Dos a Cero No Mas: Mexico Defeats USMNT in Hex Opener

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From Last Word on Soccer, by Joe Hojnacki

The narrative of dos a cero is no more. Rafa Marquez’s 89th minute header gave Mexico a 2-1 victory to start of the Hex in the worst possible way for the United States Men’s National Team. Shaky tactics, another questionable Jurgen Klinsmann lineup, and two stellar Mexican goals hand the USA their first home defeat in a World Cup Qualifier since 2001. It was Mexico’s first ever win, and first ever goals scored, in Columbus, Ohio.

Dos a Cero No Mas: Mexico Defeats USMNT in Hex Opener

Mexico came out attacking hard against the USA’s three man back line. They could have taken the lead in the 16th minute when Hector Herrera blasted a shot off the post. Miguel Layun¬†would open the scoring in the 20th minute after Giovani dos Santos fought off an awkward challenge by Michael Bradley to set up Layun’s shot. Another post five minutes later was the only thing keeping Mexico from extending their lead.

Things got worse for the USA when starting keeper Tim Howard had to depart after straining his groin on a goal kick. This took away what could have been a valuable late game sub for the Americans and forced them to use Brad Guzan, who hadn’t seen game action since the end of August.

After half time mercifully arrived for the Americans, they came out with a new look tactically in the second half. Gone was the three man back line and here was a 4-4-2 that we are used to seeing from the side. They scored early on, too. Jozy Altidore battled through a challenge and played a perfect through pass for Bobby Wood, who also had to fight through some tough defending before slotting home.

The USA had all the momentum for much of the remainder of the match. Their best chance at a second came when Wood created a turnover in Mexico’s half, laid a pass to Bradley and set up a two on one break. Bradley never supplied Wood with a return pass and the chance was blown.

Mexico’s gut punch came in the 89th minute on their first corner of the game. Layun’s take was towards the near post where it found the head of Rafa Marquez for a flicked header to make it 2-1. They USA never threatened in the few minutes after that.

Klinsmann’s 3-5-2 Flopped

For the first time ever, Jurgen Klinsmann lined his troops up in a 3-5-2 formation and it was an instant failure. The midfield five were often over aggressive and Mexico was allowed far too much space between the midfield and back line to create attacks. As a result, the wings were ripe for the taking. Fabian Johnson and Timmy Chandler had to scramble backwards to cover the space they often left vacated, and it never worked.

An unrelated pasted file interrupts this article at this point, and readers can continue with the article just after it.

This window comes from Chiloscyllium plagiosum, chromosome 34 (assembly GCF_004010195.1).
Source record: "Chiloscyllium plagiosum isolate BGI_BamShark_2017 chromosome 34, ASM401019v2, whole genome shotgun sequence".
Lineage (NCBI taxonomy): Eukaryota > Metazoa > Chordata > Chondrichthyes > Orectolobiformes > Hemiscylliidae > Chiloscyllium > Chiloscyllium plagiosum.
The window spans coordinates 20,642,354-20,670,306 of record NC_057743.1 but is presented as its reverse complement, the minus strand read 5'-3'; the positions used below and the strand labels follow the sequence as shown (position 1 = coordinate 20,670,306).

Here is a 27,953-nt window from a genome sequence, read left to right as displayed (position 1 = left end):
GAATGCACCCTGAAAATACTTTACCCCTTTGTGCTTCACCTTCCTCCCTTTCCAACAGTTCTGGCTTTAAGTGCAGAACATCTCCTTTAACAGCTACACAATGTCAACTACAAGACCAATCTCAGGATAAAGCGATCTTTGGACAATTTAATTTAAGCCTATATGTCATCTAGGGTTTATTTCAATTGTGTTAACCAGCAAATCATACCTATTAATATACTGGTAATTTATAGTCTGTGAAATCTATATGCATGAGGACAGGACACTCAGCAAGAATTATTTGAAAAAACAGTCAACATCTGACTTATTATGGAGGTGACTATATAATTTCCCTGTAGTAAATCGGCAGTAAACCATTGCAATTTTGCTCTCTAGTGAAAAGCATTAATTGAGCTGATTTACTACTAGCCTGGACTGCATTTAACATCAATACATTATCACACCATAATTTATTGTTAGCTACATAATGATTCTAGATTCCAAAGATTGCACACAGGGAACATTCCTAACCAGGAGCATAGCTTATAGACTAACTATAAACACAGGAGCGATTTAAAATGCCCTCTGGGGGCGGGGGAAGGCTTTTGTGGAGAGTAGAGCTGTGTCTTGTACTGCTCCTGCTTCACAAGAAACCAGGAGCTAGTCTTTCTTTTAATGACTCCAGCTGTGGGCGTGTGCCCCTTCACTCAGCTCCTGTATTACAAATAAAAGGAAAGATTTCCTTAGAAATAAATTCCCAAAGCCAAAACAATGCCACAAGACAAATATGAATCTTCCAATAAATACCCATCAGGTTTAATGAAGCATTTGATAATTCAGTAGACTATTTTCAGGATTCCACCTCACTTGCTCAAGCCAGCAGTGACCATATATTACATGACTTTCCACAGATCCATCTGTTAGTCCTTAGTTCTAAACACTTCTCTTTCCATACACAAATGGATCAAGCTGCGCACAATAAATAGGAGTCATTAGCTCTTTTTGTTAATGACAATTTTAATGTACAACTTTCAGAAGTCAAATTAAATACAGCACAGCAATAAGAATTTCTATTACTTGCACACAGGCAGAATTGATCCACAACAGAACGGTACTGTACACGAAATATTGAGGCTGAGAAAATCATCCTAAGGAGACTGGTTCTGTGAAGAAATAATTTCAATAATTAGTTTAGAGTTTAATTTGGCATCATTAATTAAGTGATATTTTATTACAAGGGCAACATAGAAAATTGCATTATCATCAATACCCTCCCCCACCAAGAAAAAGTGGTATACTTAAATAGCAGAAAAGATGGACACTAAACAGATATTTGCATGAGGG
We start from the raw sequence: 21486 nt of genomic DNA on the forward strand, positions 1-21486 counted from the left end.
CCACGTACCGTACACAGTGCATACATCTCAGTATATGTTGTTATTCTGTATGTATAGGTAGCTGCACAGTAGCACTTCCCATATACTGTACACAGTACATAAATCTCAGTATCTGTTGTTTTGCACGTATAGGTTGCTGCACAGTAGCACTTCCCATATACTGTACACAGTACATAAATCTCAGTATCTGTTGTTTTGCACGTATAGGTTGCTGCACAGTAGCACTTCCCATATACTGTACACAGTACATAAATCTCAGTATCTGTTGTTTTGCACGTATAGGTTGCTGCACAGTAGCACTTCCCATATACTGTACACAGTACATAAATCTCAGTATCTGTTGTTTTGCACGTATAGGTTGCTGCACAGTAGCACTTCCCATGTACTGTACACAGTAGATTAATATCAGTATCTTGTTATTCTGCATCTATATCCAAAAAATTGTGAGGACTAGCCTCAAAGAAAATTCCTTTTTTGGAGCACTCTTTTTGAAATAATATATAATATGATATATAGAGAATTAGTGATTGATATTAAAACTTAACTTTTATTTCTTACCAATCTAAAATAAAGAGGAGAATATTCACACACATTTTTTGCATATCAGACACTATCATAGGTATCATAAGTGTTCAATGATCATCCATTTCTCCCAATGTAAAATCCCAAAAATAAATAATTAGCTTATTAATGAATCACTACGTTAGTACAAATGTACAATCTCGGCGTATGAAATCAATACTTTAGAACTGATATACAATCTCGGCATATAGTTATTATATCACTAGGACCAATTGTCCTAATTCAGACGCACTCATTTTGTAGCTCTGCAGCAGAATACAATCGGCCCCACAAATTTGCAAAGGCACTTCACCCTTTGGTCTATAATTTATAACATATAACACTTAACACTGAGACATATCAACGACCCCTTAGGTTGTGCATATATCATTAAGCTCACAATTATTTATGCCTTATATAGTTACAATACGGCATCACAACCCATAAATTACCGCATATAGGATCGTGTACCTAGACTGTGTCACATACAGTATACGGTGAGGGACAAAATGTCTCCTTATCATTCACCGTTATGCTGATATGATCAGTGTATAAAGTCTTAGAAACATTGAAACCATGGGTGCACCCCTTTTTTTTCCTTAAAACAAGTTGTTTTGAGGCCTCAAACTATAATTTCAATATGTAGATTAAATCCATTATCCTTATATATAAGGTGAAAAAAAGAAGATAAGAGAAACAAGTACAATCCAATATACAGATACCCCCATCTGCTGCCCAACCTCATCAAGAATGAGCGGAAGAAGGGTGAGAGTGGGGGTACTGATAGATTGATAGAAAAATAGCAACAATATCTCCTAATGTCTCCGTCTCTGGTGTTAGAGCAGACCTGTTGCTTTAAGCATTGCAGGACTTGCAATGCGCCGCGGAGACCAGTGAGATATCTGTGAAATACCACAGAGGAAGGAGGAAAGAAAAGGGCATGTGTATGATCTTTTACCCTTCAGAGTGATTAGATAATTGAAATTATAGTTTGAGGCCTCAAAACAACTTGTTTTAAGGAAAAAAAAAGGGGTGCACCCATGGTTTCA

The attack was also very disjointed. The five man midfield often looked like it was trampling over itself and was unable to link any passes with the front. Christian Pulisic was asked to play the number ten role in the attacking midfield and never looked comfortable. He mad a couple nice runs down the middle, but always failed to get the final pass in to Jozy Altidore or Bobby Wood.

Wood and Altidore were mostly absent in the first half, but it was no fault of their own. The midfield was so out of sync that nothing could get through to them.

Adjustments Came Too Late

Klinsmann did get his head screwed on straight after the team went down 1-0. He adjusted back into a 4-4-2 with Johnson playing the role of attacking full back. Christian Pulisic was pushed out wide where he was much more useful. As a result, the middle of the pitch opened up and the forwards were allowed to play ball. Altidore became the set up man for Wood on a number of occasions, but none more effective than the goal. Altidore claimed the ball and burst through the back line to set up a streaking Wood in a play that would not have been possible in the first half tactics.

It wasn’t enough however. The poor play in the opening half hour was more than enough to put the USA in a sticky situation. If Klinsmann had stuck to what had worked in the past in every other successful match, this one would have been much different.

Instead, the USA came out looking confused and squandered the typical Columbus home field advantage.

This Isn’t the End of the World

A loss to open the Hex may look bad in any number of ways. It’s the first home loss to Mexico in a couple decades. It’s the first home loss to open the Hex in just as long. You never want to lose your home games in CONCACAF, but this isn’t a reason to question the USA’s chances of making it to Russia. There’s still nine matches left, including a chance to recover and steal a point at Estadio Azteca.

However, the clamors for Jurgen Klinsmann to lose his job will only get louder after this tactical disaster. He played an unfamiliar formation that turned out to be inefficient when he had the resources to stick with the plan that had worked so many timed before. This was the sort of gamble that makes him look like a genius when it works, which it so rarely does. This loss, and the one that very well could come at Costa Rica on Tuesday, won’t be the end of him, but it puts him in a very wobbly chair at the head of the USMNT setup.

The next match for the USA in World Cup Qualifying comes on Tuesday night at Estadio Nacional de Costa Rica in San Jose. Kickoff is set for 9:05pm and you can catch it all on beIN Sports.